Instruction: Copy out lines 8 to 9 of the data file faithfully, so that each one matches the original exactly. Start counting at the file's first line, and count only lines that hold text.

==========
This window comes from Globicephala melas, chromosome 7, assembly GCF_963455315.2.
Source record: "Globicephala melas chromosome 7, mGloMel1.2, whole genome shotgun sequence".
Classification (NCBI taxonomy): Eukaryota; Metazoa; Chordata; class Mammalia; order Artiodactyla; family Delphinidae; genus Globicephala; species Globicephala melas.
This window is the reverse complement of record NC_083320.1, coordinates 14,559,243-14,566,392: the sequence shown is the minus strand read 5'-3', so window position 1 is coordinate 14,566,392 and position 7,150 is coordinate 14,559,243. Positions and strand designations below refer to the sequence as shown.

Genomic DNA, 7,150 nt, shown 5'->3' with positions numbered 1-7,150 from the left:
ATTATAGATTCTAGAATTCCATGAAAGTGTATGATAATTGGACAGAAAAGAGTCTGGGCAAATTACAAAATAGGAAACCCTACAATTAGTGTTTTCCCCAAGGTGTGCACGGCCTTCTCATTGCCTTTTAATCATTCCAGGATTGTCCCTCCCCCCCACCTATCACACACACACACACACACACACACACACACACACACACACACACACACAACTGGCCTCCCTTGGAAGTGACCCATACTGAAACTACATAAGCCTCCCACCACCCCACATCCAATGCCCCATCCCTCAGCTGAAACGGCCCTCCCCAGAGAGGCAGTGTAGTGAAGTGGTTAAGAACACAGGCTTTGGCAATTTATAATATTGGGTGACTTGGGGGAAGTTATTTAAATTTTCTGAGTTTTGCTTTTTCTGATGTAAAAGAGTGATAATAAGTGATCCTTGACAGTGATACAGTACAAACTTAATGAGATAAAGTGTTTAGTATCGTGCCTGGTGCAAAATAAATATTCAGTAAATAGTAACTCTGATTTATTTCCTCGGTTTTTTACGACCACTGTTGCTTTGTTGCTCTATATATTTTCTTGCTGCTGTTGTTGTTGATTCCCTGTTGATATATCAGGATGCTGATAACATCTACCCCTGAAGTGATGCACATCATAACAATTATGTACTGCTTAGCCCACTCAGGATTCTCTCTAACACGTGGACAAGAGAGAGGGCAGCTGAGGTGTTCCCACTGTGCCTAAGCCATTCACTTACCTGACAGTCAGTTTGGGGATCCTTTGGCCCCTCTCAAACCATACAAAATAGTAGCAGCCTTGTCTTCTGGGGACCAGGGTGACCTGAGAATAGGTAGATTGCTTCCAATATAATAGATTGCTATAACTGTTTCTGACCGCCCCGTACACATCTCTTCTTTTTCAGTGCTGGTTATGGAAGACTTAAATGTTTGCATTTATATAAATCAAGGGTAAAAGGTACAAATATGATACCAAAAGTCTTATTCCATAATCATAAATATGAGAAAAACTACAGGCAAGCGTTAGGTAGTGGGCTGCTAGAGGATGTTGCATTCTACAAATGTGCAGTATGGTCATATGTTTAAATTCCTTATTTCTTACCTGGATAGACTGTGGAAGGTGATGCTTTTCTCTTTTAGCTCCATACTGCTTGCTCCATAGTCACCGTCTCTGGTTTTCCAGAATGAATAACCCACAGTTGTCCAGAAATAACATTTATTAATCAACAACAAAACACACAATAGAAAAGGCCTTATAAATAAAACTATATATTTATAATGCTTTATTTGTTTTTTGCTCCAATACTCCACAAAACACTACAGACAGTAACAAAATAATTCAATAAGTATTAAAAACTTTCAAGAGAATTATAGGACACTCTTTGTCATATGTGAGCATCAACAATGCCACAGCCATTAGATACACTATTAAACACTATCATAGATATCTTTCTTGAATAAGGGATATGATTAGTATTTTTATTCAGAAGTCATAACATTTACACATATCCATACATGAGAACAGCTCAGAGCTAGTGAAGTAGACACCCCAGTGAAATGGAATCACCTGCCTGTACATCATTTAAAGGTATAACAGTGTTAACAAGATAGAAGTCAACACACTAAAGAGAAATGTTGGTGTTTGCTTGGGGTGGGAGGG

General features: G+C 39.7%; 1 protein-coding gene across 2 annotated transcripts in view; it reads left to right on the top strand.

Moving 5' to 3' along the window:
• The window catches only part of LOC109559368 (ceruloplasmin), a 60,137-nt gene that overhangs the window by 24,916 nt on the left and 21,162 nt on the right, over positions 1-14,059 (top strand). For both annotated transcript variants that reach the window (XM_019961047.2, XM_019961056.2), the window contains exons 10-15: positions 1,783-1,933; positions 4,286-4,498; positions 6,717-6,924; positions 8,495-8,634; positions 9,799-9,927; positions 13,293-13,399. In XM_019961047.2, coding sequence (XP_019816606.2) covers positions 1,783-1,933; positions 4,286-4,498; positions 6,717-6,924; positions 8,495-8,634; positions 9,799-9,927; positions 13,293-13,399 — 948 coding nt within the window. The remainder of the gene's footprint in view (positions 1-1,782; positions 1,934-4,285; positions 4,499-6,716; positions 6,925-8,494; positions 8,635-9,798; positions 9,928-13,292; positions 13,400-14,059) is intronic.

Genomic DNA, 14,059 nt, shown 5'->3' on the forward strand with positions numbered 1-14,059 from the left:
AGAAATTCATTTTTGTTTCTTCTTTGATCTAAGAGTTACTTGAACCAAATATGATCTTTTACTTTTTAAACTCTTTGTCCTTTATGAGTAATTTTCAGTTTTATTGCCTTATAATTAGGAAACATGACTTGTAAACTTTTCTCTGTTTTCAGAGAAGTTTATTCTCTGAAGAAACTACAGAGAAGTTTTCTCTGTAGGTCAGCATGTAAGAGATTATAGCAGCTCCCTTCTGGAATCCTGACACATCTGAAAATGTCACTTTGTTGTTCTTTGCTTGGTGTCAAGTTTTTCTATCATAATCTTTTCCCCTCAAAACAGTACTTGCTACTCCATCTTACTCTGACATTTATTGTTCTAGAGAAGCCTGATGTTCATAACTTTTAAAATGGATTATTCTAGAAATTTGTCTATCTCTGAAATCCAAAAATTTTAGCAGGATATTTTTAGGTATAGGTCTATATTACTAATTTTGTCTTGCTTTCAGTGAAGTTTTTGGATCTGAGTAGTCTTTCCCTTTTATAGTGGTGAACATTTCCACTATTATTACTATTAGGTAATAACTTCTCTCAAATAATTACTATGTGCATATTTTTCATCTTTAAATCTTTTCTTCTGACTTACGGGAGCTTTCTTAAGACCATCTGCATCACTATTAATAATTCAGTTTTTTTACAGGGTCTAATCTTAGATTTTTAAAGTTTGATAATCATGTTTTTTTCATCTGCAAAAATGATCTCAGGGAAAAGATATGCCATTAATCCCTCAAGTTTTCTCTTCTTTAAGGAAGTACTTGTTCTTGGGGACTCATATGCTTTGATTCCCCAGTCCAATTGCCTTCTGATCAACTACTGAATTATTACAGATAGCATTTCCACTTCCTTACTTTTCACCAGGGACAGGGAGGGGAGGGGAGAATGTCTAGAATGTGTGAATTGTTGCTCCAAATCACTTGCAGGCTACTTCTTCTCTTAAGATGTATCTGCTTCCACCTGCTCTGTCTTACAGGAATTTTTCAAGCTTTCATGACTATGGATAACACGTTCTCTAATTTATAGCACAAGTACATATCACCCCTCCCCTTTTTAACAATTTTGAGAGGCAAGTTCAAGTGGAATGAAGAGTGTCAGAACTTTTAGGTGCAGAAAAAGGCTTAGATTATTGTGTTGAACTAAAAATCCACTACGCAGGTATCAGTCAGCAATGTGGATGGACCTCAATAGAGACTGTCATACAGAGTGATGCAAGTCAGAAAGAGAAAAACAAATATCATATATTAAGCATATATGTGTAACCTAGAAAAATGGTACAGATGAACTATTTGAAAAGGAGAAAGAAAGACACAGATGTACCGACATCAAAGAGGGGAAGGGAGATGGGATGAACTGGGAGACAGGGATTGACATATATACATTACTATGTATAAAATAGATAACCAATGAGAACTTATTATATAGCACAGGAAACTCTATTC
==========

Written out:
Moving 5' to 3' along the window:
• The window catches only part of LOC109559368 (ceruloplasmin), a 60,137-nt gene that overhangs the window by 24,916 nt on the left and 21,162 nt on the right, over positions 1-14,059 (top strand). For both annotated transcript variants that reach the window (XM_019961047.2, XM_019961056.2), the window contains exons 10-15: positions 1,783-1,933; positions 4,286-4,498; positions 6,717-6,924; positions 8,495-8,634; positions 9,799-9,927; positions 13,293-13,399. In XM_019961047.2, coding sequence (XP_019816606.2) covers positions 1,783-1,933; positions 4,286-4,498; positions 6,717-6,924; positions 8,495-8,634; positions 9,799-9,927; positions 13,293-13,399 — 948 coding nt within the window. The remainder of the gene's footprint in view (positions 1-1,782; positions 1,934-4,285; positions 4,499-6,716; positions 6,925-8,494; positions 8,635-9,798; positions 9,928-13,292; positions 13,400-14,059) is intronic.